The idea of a learning organization where people continually expand their
capacity to create the results they truly desire, where new and expansive patterns
of thinking are nurtured, where collective aspiration is set free, and where
people are continually learning how to learn together has been a relatively
new paradigm, one introduced by Peter Senge in the early 90s. As Senge's paradigm
shift was explored by educators and shared in educational journals, the label
became learning communities.6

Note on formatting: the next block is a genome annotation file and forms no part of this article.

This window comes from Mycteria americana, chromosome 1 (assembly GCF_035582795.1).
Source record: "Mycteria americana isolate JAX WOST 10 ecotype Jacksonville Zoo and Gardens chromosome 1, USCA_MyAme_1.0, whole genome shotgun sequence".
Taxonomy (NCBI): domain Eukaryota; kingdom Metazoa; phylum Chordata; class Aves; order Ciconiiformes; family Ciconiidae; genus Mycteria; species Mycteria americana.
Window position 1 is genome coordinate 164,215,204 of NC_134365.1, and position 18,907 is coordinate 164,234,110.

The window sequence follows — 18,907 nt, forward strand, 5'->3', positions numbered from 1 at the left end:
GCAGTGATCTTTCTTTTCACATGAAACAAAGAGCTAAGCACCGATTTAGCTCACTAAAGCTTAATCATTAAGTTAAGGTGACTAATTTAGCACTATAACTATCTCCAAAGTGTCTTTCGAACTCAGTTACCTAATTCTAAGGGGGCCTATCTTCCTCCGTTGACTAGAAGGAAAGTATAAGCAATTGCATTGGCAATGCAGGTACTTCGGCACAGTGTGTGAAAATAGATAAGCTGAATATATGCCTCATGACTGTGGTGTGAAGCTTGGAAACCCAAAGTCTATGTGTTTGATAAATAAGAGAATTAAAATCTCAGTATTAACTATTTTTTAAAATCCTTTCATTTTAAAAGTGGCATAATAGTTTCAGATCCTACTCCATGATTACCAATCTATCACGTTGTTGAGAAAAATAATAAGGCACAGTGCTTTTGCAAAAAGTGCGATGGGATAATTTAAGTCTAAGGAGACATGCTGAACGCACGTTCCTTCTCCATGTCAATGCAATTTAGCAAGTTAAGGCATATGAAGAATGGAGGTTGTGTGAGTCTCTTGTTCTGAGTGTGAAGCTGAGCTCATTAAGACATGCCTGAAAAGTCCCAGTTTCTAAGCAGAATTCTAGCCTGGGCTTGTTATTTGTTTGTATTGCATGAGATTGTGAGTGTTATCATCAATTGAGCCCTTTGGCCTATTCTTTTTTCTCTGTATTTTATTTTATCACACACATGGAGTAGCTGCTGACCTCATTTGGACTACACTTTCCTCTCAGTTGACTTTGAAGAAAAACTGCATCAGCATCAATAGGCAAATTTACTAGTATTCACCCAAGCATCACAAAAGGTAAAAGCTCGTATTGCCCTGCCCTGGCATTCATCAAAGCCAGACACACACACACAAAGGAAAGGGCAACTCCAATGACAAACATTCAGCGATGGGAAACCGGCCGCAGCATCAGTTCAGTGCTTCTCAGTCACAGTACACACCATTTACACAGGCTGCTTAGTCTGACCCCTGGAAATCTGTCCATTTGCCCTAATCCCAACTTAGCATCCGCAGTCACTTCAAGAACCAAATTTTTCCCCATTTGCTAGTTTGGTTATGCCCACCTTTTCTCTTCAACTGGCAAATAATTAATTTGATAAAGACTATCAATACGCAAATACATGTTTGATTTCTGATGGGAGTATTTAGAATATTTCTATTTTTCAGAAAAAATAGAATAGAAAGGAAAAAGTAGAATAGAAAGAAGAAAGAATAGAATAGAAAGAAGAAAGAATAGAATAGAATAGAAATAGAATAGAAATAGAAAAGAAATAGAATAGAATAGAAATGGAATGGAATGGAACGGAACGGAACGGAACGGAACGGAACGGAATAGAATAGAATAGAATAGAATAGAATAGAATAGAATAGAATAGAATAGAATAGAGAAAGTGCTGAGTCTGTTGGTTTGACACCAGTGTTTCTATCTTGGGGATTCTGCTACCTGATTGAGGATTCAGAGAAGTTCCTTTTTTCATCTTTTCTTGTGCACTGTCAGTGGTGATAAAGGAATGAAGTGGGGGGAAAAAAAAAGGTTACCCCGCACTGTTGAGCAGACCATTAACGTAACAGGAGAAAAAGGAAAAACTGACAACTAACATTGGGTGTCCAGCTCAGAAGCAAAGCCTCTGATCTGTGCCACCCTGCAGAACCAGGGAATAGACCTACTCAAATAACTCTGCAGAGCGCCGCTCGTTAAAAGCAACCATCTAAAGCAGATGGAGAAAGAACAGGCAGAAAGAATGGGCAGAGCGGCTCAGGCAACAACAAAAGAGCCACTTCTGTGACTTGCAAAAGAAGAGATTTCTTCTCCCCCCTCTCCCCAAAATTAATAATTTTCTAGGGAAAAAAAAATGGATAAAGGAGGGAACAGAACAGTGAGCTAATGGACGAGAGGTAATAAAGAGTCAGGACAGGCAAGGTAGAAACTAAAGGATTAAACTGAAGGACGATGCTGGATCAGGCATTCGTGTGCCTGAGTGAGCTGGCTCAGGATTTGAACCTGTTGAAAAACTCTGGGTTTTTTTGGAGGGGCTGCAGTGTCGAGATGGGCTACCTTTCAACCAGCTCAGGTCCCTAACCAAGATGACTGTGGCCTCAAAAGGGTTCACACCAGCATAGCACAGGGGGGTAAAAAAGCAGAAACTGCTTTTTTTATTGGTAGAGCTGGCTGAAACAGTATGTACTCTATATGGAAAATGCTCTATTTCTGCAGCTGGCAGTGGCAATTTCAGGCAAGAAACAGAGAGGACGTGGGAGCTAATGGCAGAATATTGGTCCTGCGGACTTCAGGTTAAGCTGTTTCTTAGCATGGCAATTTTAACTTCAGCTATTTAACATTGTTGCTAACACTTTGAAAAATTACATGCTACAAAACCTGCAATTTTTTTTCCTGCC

In the education setting, the learning community is demonstrated by people
from multiple constituencies, at all levels, collaboratively and continually
working together (Louis & Kruse, 1995). Such collaborative work is grounded
in reflective dialogue, in which staff conduct conversations about students
and teaching and learning, identifying related issues and problems.
Participants engaged in such conversations learn to apply new ideas and information
to problem solving and therefore are able to create new conditions for students.
Key tools in this process are shared values and vision; supportive physical,
temporal, and social conditions; and a shared personal practice.